I suggest that the broader conservation argument transcends cost efficiencies and scientific analyses and should focus instead on the moral questions posed by Martha. Most of us wish we could see those storied passenger pigeon flocks for ourselves, so why aren’t we doing everything possible to keep some of our most common wild things from meeting the same fate? Don’t our great-grandchildren have the right, as part of their American heritage, to experience choruses of meadowlarks singing “spring is here!” from treetops and fence posts?

Read the full oped here.

August 29, 2014

Patient of the week: Ashy Storm Petrel

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ASSPStorm Petrels belong to the order Procellariiformes, which includes such seabirds as fulmars and albatrosses. One of six storm petrel species found off the West Coast, the Ashy Storm Petrel is a species of special concern in California (the IUCN lists them as endangered). Ashy Storm Petrels are infrequent patients at our California wildlife centers.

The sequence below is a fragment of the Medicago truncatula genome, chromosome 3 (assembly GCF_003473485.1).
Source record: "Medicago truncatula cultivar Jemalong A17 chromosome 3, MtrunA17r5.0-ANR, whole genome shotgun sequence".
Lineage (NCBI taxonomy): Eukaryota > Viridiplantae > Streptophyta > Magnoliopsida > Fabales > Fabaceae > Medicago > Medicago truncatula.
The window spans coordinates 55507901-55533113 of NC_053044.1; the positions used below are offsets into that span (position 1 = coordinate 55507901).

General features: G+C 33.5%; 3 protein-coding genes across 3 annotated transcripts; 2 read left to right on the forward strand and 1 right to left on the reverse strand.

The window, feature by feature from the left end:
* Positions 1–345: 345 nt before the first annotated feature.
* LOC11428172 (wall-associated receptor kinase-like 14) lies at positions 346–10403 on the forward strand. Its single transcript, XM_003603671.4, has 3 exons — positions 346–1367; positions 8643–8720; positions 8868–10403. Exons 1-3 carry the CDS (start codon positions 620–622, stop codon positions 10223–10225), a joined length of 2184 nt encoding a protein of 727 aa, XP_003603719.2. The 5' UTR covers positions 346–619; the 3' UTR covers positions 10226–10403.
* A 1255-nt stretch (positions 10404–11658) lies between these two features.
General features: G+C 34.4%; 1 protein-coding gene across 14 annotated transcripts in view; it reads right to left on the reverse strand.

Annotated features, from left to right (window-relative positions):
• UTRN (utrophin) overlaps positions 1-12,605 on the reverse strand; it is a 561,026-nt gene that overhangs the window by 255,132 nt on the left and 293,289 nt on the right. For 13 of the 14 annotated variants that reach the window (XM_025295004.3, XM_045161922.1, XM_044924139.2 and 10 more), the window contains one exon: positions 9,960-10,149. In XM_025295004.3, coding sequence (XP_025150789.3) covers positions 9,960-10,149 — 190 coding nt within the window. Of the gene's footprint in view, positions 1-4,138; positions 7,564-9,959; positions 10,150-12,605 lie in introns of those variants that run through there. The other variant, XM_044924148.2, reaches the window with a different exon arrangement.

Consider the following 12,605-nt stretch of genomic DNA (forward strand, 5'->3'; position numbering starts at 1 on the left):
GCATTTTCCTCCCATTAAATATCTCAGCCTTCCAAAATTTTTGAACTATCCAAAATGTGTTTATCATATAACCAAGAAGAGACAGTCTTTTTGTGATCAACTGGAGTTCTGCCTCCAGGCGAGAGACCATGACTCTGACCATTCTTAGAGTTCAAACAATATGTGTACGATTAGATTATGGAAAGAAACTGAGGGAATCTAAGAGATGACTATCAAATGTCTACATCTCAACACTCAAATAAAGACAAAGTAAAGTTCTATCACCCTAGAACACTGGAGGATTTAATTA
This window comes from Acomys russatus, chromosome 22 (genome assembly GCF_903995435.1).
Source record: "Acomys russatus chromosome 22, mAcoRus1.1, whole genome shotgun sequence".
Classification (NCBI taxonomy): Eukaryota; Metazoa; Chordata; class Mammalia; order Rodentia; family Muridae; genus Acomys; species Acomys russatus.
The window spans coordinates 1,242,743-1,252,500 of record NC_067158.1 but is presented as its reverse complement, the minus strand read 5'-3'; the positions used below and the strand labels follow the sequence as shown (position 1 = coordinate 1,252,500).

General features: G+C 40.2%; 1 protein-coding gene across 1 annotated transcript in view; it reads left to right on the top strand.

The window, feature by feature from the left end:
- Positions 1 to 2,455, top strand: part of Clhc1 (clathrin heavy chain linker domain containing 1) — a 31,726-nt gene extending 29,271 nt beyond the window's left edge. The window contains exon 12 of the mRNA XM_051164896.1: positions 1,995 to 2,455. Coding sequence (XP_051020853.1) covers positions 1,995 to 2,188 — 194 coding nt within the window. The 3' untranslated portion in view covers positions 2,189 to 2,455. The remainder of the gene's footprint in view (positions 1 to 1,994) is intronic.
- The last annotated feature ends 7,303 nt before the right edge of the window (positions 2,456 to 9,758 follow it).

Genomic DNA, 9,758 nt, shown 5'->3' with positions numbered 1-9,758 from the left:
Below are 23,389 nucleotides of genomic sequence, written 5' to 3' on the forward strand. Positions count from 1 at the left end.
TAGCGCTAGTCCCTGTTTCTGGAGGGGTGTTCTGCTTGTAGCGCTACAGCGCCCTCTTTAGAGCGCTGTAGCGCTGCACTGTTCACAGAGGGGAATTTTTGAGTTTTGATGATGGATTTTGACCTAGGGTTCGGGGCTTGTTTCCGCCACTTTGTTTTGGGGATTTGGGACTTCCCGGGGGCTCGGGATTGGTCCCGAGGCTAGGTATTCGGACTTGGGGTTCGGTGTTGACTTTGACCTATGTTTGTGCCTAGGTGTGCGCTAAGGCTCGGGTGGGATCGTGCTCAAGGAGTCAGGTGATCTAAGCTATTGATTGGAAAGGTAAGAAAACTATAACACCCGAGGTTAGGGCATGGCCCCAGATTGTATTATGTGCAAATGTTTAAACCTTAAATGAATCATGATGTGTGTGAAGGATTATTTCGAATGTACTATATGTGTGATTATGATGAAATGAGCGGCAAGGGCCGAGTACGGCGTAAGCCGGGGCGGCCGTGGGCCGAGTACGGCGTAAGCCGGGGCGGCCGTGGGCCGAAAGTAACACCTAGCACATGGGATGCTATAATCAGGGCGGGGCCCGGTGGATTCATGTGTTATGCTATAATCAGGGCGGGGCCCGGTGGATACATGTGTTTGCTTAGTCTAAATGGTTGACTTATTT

The latest petrel in our care was originally found in the harbor area in San Pedro, CA. Apparently this petrel had crash-landed near the shipyard before transfer to our Los Angeles center, where our team performed a physical exam that thankfully showed good body condition, good blood values and no injuries.

After a final check of the bird’s waterproofing, our team released the storm petrel back to the coastal environment.

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Photos by Kylie Clatterbuck

August 29, 2014